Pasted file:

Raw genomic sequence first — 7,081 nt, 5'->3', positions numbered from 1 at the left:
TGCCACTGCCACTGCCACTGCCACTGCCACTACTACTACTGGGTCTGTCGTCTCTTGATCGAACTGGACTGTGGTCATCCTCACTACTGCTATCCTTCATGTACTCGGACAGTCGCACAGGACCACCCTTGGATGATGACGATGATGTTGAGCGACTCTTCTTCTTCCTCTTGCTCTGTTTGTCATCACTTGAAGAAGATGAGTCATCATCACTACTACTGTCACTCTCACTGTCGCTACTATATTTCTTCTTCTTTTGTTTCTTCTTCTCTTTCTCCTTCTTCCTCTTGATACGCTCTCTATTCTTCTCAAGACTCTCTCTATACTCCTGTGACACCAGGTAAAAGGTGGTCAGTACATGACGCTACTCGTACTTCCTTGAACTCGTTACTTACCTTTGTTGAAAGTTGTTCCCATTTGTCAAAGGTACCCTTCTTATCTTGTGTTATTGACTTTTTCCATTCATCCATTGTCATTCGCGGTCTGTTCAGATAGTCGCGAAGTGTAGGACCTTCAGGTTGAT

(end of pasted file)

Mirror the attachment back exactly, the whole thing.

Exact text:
Raw genomic sequence first — 7,081 nt, 5'->3', positions numbered from 1 at the left:
TGCCACTGCCACTGCCACTGCCACTGCCACTACTACTACTGGGTCTGTCGTCTCTTGATCGAACTGGACTGTGGTCATCCTCACTACTGCTATCCTTCATGTACTCGGACAGTCGCACAGGACCACCCTTGGATGATGACGATGATGTTGAGCGACTCTTCTTCTTCCTCTTGCTCTGTTTGTCATCACTTGAAGAAGATGAGTCATCATCACTACTACTGTCACTCTCACTGTCGCTACTATATTTCTTCTTCTTTTGTTTCTTCTTCTCTTTCTCCTTCTTCCTCTTGATACGCTCTCTATTCTTCTCAAGACTCTCTCTATACTCCTGTGACACCAGGTAAAAGGTGGTCAGTACATGACGCTACTCGTACTTCCTTGAACTCGTTACTTACCTTTGTTGAAAGTTGTTCCCATTTGTCAAAGGTACCCTTCTTATCTTGTGTTATTGACTTTTTCCATTCATCCATTGTCATTCGCGGTCTGTTCAGATAGTCGCGAAGTGTAGGACCTTCAGGTTGAT